Those who commit themselves to the God of the Bible are putting their trust in one who we're told "cannot lie." So when considering the promises of God - take heart! Whether you speak Afrikaans, Bulgarian, Creole, Croatian,Estonian, Finnish, French, German, Icelandic, Italian, Klingon, Latvian, Mando'a, Maori, Russian, or Vulcan - these promises are indeed something about which to shout AMEN!
vaD however law' 'oH the promises vo' joH'a', Daq ghaH ghaH the . HIja'..
vaj je vegh ghaH ghaH the .Amen,. Daq the batlh vo' joH'a' vegh maH.

For however many are the promises of God, in him is the "Yes." Therefore also through him is the "Amen," to the glory of God through us. 2Co 1:20

Tuesday, October 23, 2012

Hear My Prayer!

Qoy wIj tlhobtaHghach
hear my prayer. Psalm 4:1c
(click for podcast version)

Prayer. Or, tlhlobtaHghach, as rendered in the KLV, is a mystery.

If you are inclined to be overly analytical - maybe the kind of person who ponders "can God make a rock so big he can't lift it?" - you may ponder WHY prayer is needed at ALL. Doesn't God know what we need? Indeed Isaiah records God's word about that very point:

'oH DIchDaq qaS vetlh, qaSpa' chaH ja', jIH DichDaq jang; je qaStaHvIS chaH 'oH yet speaking, jIH DichDaq Qoy.

It shall happen that, before they call, I will answer; and while they are yet speaking, I will hear. Isaiah 65:24

And yet - we pray. In desperate straits David - and we - call out

Qoy wIj tlhobtaHghach
hear my prayer.

Well, of course. Prayer is a part of the life of believers. From beginning to end, it is the advice, the command of Scripture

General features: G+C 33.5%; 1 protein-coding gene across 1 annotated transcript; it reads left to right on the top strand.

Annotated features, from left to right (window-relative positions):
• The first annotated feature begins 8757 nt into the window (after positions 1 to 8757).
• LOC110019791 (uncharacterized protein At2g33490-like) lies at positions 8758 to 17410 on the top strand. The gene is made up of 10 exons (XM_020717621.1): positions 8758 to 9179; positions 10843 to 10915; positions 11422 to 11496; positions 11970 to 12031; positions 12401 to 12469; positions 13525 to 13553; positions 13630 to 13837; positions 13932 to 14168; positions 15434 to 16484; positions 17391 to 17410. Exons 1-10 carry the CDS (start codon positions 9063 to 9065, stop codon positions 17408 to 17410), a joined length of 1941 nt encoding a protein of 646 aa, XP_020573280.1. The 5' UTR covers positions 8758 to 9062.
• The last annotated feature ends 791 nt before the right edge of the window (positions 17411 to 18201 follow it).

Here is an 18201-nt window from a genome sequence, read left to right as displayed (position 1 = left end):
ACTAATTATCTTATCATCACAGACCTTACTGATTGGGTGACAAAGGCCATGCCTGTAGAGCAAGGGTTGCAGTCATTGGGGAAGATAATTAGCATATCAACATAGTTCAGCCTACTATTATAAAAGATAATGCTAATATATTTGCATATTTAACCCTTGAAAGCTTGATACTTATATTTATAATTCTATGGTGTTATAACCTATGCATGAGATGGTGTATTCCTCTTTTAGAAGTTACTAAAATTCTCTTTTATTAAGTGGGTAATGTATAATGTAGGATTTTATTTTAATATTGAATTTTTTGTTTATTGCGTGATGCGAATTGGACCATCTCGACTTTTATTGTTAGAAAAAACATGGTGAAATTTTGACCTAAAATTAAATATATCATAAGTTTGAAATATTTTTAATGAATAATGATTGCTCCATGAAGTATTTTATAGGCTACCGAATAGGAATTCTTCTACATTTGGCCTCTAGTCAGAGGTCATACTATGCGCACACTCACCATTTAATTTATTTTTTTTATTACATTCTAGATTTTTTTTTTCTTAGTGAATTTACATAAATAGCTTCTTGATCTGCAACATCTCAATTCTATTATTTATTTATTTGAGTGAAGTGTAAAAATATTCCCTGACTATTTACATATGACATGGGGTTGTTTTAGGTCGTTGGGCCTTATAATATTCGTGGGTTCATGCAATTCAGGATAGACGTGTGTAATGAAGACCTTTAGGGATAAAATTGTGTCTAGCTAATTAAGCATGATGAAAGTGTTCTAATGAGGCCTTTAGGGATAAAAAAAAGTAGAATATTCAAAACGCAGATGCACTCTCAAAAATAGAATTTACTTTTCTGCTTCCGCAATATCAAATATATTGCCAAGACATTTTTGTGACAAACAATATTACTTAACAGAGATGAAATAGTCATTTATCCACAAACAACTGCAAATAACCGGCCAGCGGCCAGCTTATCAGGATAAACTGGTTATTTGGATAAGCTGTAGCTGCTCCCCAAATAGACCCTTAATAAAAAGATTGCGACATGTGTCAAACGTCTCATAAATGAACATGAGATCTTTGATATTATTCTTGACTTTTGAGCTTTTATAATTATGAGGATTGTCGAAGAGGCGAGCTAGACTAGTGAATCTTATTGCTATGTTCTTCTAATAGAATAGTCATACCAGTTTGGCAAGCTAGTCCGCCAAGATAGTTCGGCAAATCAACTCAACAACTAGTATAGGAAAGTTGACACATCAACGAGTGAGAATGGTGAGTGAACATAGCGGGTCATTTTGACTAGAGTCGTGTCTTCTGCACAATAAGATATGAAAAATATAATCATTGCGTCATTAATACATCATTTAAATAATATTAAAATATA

In the first book of Chronicles we read:

Seek the LORD and his strength. Seek his face forever more. (1 Chr 16:11)

And James tells us:

Is any among you suffering? Let him pray. Is any cheerful? Let him sing praises. (James 5:13)

We pray - we plead, we ask. That is the heart of the Klingon word I've used for prayer: tlhob, to request, plead, or ask, plus taH (on-going) with the nominalizer -ghach. tlhobtaHghach - an asking or plea.

This is the single word used in my KLV for prayer, but there are many used in the original languages - remember, the KLV is a simple relexification - word-for-word replacement - of the WEB. It is more the start of a translation - an example of a pidgin-language that might be used in a world with multi-lingual Klingon and English speakers.

The Bible has something like a dozen words in Hebrew and Greek, that are translated as "prayer." In this passage, tlhobtaHghach represents the Hebrew word tephillah, used about 70 times in the Bible, a word meaning an intercession or supplication. The most common Greek word in the Bible translated prayer is proseuche, used over 30 times in the Bible.

We ASK as believers because we are confident, not of a power or machinery behind the Universe, but of a PERSON. A Personal God who is there to hear when we call - a God who wants our "joy to be full." Psalm 17 reads:

I am praying to you because I know you will answer, O God.
Bend down and listen as I pray. (Psalm 17:6 NLT)

So, in delight or despair, joy or pain, we turn to him,

we ask,

we call out

Qoy wIj tlhobtaHghach
hear my prayer.